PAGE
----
I thought I had arrived and that it would be smooth sailing from here on out. But alas, one experience of finding myself in the zone did not mean that I had mastered it, and yesterday’s trip to the sauna whooped my posterior. Fortunately, though, it did teach me that I may, through practice, be able to find myself spending more time in the zone as the future unfolds. And I really hope so because thirty minutes of sauna is torture.

Three Pillars of My Life

1. Sleep
2. Nutriment
3. Movement(Yoga & QiGong)

Our body is an energy storage unit. Just like a battery, we store energy that can be used to power our bodily functions. This energy comes from the food we eat, and it’s stored in our cells. When we need a boost of energy, our cells release this stored energy to help us out. And, just like a battery, if we don’t recharge ourselves properly and regularly, we’ll eventually run out of energy and juice.

Did you know that the average person spends one-third of their life sleeping? That means that if you live to be 90 years old, you will have spent 30 of those years asleep!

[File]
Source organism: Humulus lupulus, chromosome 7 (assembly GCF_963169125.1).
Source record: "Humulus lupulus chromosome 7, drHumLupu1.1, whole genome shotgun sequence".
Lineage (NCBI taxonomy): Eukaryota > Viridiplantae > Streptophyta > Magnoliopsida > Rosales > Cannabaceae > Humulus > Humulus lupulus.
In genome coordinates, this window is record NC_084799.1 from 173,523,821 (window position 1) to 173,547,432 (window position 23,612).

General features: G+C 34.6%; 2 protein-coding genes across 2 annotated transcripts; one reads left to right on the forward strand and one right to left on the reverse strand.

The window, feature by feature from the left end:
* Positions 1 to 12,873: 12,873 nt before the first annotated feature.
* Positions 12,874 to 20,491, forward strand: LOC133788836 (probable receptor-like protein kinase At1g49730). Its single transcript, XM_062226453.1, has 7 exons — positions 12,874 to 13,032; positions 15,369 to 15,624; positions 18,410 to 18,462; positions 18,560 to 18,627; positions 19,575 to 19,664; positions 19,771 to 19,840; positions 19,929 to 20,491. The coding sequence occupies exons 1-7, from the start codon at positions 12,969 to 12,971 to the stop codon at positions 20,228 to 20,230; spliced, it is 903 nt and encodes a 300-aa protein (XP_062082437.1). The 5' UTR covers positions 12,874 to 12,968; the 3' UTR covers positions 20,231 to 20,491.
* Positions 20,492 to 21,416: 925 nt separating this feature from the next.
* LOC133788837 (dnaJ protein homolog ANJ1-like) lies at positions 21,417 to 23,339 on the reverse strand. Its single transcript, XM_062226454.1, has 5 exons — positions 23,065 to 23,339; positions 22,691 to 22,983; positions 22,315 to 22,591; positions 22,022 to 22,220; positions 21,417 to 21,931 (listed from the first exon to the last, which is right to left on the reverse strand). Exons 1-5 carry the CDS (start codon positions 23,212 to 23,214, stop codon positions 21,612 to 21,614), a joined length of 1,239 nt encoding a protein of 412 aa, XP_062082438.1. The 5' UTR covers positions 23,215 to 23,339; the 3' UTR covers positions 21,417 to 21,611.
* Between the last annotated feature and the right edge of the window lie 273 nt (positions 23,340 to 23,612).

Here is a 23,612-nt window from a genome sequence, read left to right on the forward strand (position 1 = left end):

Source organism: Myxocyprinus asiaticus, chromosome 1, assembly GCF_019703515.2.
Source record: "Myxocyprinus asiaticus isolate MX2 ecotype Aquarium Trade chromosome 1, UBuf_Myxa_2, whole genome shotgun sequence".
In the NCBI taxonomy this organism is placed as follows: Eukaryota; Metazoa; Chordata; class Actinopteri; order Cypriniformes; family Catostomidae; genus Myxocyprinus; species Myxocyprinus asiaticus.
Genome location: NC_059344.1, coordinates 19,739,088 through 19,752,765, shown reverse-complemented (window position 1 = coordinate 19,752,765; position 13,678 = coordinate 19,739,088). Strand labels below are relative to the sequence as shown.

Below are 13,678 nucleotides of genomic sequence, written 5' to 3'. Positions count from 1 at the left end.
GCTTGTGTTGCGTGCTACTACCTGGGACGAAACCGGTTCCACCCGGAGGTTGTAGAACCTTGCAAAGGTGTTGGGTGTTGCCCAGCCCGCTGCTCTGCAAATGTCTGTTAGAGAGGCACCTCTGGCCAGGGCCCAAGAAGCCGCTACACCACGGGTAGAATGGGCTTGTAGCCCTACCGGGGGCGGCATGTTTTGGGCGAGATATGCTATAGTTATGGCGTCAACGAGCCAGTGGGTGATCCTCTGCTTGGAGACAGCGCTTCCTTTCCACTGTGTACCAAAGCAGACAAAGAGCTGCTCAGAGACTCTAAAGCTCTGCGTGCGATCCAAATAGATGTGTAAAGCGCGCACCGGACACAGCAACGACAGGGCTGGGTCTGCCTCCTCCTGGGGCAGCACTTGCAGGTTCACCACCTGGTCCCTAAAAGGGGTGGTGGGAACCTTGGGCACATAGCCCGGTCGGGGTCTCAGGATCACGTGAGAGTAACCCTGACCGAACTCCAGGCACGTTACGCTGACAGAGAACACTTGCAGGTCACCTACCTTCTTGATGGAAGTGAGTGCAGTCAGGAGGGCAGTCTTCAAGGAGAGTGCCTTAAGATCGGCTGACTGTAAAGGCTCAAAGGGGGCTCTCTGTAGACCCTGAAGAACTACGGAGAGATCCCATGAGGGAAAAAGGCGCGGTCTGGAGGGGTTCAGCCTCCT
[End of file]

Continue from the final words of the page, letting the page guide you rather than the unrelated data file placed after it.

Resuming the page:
It’s no wonder, then, that getting a good night’s sleep is so important.

Not only does it help your body to recover from the day’s activities, but it also gives your brain a chance to rest and rejuvenate.

Without enough sleep, you’ll start to feel irritable and run down, and you won’t be able to think as clearly as you need to.

So next time you’re feeling tired, take a break and give yourself a chance to catch some Zs. Your body and mind will thank you for it!

As well, I cannot understate the importance of nutrient-dense foods. They are the foundation of good health and well-being. Nutritionists recommend them for a variety of important reasons: they help with weight management, reducing the risk of chronic diseases while providing essential nutrients for vital body functions.

That said, it’s not always easy to get enough nutrient-dense foods in our diets. Many of us lead busy lives and don’t have the time to cook healthy meals from scratch every day. That’s why we’ve compiled a list of easy and delicious recipes that are packed with nutrients.